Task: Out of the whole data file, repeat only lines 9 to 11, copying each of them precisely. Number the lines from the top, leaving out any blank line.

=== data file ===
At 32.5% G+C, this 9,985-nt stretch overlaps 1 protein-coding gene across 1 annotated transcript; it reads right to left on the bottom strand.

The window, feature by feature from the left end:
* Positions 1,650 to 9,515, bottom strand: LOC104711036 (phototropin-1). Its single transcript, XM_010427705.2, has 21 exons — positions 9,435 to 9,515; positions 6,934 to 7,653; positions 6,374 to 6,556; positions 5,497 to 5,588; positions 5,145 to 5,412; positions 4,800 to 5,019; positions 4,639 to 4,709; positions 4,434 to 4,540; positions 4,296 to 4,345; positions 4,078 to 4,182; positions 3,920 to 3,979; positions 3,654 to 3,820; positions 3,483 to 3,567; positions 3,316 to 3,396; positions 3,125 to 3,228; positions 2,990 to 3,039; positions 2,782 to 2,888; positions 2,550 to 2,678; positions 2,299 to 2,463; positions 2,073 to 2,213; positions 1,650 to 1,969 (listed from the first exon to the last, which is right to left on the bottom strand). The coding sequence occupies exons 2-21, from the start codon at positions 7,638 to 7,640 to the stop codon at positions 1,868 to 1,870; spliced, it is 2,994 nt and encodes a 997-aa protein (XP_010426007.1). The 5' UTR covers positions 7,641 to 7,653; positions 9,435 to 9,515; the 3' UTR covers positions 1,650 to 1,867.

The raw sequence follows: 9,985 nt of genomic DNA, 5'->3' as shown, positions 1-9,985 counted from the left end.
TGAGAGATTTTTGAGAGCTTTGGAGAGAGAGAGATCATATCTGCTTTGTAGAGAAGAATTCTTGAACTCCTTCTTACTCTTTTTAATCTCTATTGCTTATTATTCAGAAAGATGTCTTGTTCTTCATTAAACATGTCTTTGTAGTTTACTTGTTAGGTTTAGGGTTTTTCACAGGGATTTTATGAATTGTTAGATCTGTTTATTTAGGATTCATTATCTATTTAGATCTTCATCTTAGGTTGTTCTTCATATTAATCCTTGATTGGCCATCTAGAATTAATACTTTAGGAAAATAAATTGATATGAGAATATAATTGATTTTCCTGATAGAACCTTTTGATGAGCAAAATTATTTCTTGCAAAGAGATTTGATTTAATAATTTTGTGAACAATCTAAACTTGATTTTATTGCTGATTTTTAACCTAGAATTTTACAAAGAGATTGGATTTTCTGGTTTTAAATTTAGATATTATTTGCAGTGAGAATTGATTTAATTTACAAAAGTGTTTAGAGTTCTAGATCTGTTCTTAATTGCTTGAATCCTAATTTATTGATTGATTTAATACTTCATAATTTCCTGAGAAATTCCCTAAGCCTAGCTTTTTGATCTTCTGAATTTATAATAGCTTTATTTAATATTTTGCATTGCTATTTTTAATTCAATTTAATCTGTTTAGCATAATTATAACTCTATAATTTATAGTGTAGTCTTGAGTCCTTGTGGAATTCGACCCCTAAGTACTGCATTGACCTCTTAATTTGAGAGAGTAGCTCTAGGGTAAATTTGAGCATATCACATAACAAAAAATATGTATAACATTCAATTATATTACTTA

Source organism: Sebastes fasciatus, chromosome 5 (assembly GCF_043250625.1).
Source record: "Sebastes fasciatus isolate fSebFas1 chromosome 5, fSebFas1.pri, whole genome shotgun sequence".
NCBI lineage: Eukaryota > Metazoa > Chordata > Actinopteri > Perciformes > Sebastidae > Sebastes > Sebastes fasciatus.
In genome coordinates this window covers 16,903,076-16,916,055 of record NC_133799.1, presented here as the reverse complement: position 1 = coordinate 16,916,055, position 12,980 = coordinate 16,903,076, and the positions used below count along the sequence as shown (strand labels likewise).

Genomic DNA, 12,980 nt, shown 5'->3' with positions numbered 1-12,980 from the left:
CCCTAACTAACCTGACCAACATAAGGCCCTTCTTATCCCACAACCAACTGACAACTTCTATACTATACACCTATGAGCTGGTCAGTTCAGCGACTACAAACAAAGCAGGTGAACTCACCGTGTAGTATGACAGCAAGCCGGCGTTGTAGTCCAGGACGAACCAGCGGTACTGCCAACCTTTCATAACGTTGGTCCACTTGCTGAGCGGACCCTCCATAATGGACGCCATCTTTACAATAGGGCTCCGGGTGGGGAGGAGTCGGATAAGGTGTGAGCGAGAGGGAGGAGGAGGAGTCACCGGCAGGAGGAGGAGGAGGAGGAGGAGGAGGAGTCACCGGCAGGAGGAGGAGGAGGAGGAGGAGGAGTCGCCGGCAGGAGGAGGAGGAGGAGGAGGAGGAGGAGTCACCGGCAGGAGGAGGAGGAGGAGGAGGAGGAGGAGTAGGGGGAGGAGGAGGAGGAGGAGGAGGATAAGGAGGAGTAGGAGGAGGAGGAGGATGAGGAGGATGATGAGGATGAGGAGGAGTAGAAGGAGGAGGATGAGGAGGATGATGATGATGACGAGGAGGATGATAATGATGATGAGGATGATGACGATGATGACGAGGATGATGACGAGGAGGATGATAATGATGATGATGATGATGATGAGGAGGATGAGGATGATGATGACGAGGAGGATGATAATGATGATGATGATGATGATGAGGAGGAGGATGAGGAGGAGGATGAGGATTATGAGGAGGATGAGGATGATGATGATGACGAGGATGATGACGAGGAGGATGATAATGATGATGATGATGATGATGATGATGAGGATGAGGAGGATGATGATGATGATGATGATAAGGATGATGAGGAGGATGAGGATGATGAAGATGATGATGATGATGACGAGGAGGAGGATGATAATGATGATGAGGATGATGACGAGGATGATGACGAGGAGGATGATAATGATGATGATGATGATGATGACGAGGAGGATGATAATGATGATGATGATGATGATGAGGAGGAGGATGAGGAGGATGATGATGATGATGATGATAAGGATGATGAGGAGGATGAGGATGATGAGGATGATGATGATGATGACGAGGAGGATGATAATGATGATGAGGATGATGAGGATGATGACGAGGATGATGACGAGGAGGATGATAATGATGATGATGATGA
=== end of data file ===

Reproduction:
In genome coordinates this window covers 16,903,076-16,916,055 of record NC_133799.1, presented here as the reverse complement: position 1 = coordinate 16,916,055, position 12,980 = coordinate 16,903,076, and the positions used below count along the sequence as shown (strand labels likewise).

Genomic DNA, 12,980 nt, shown 5'->3' with positions numbered 1-12,980 from the left:
CCCTAACTAACCTGACCAACATAAGGCCCTTCTTATCCCACAACCAACTGACAACTTCTATACTATACACCTATGAGCTGGTCAGTTCAGCGACTACAAACAAAGCAGGTGAACTCACCGTGTAGTATGACAGCAAGCCGGCGTTGTAGTCCAGGACGAACCAGCGGTACTGCCAACCTTTCATAACGTTGGTCCACTTGCTGAGCGGACCCTCCATAATGGACGCCATCTTTACAATAGGGCTCCGGGTGGGGAGGAGTCGGATAAGGTGTGAGCGAGAGGGAGGAGGAGGAGTCACCGGCAGGAGGAGGAGGAGGAGGAGGAGGAGGAGTCACCGGCAGGAGGAGGAGGAGGAGGAGGAGGAGTCGCCGGCAGGAGGAGGAGGAGGAGGAGGAGGAGGAGTCACCGGCAGGAGGAGGAGGAGGAGGAGGAGGAGGAGTAGGGGGAGGAGGAGGAGGAGGAGGAGGATAAGGAGGAGTAGGAGGAGGAGGAGGATGAGGAGGATGATGAGGATGAGGAGGAGTAGAAGGAGGAGGATGAGGAGGATGATGATGATGACGAGGAGGATGATAATGATGATGAGGATGATGACGATGATGACGAGGATGATGACGAGGAGGATGATAATGATGATGATGATGATGATGAGGAGGATGAGGATGATGATGACGAGGAGGATGATAATGATGATGATGATGATGATGAGGAGGAGGATGAGGAGGAGGATGAGGATTATGAGGAGGATGAGGATGATGATGATGACGAGGATGATGACGAGGAGGATGATAATGATGATGATGATGATGATGATGATGAGGATGAGGAGGATGATGATGATGATGATGATAAGGATGATGAGGAGGATGAGGATGATGAAGATGATGATGATGATGACGAGGAGGAGGATGATAATGATGATGAGGATGATGACGAGGATGATGACGAGGAGGATGATAATGATGATGATGATGATGATGACGAGGAGGATGATAATGATGATGATGATGATGATGAGGAGGAGGATGAGGAGGATGATGATGATGATGATGATAAGGATGATGAGGAGGATGAGGATGATGAGGATGATGATGATGATGACGAGGAGGATGATAATGATGATGAGGATGATGAGGATGATGACGAGGATGATGACGAGGAGGATGATAATGATGATGATGATGA